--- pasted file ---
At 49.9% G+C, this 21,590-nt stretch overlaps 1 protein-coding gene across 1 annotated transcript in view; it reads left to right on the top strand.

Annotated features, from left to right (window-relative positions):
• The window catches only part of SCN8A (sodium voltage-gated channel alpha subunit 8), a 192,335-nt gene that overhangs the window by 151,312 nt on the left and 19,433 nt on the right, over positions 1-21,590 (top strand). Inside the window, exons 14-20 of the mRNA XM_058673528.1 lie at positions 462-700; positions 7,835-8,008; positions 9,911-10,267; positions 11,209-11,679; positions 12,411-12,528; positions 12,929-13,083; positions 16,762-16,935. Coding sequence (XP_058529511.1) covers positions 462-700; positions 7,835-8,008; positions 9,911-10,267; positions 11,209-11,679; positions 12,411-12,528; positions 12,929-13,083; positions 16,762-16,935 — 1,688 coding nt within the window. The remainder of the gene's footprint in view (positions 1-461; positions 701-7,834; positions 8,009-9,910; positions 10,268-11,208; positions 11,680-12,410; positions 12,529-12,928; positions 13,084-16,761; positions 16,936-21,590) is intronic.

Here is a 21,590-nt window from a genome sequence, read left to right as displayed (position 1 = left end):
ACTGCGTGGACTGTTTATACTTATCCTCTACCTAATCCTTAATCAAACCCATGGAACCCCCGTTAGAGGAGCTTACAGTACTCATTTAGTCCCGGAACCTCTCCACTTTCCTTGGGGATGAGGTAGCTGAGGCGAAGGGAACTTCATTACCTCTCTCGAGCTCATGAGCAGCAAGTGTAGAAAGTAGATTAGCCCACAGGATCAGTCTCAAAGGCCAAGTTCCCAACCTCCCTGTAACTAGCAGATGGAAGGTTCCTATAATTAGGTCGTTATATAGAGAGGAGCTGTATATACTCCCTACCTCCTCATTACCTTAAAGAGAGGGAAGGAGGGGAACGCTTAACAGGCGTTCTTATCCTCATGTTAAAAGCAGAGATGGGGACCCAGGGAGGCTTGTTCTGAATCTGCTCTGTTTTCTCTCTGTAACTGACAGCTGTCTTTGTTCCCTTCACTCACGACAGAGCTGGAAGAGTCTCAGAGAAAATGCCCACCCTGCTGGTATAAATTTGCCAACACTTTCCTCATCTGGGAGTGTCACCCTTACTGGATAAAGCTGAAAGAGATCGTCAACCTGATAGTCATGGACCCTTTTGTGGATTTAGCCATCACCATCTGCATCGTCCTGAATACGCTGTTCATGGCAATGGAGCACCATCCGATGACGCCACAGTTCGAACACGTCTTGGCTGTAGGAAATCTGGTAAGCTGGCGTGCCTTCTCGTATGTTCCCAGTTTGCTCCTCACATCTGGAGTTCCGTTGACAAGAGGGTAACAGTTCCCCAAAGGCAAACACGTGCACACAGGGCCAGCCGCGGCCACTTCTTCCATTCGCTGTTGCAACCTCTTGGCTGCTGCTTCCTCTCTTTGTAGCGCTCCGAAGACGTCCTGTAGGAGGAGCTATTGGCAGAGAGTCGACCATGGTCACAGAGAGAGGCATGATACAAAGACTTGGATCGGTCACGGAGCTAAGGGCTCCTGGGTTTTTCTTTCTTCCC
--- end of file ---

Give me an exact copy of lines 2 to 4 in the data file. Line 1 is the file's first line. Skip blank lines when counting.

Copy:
Annotated features, from left to right (window-relative positions):
• The window catches only part of SCN8A (sodium voltage-gated channel alpha subunit 8), a 192,335-nt gene that overhangs the window by 151,312 nt on the left and 19,433 nt on the right, over positions 1-21,590 (top strand). Inside the window, exons 14-20 of the mRNA XM_058673528.1 lie at positions 462-700; positions 7,835-8,008; positions 9,911-10,267; positions 11,209-11,679; positions 12,411-12,528; positions 12,929-13,083; positions 16,762-16,935. Coding sequence (XP_058529511.1) covers positions 462-700; positions 7,835-8,008; positions 9,911-10,267; positions 11,209-11,679; positions 12,411-12,528; positions 12,929-13,083; positions 16,762-16,935 — 1,688 coding nt within the window. The remainder of the gene's footprint in view (positions 1-461; positions 701-7,834; positions 8,009-9,910; positions 10,268-11,208; positions 11,680-12,410; positions 12,529-12,928; positions 13,084-16,761; positions 16,936-21,590) is intronic.

Here is a 21,590-nt window from a genome sequence, read left to right as displayed (position 1 = left end):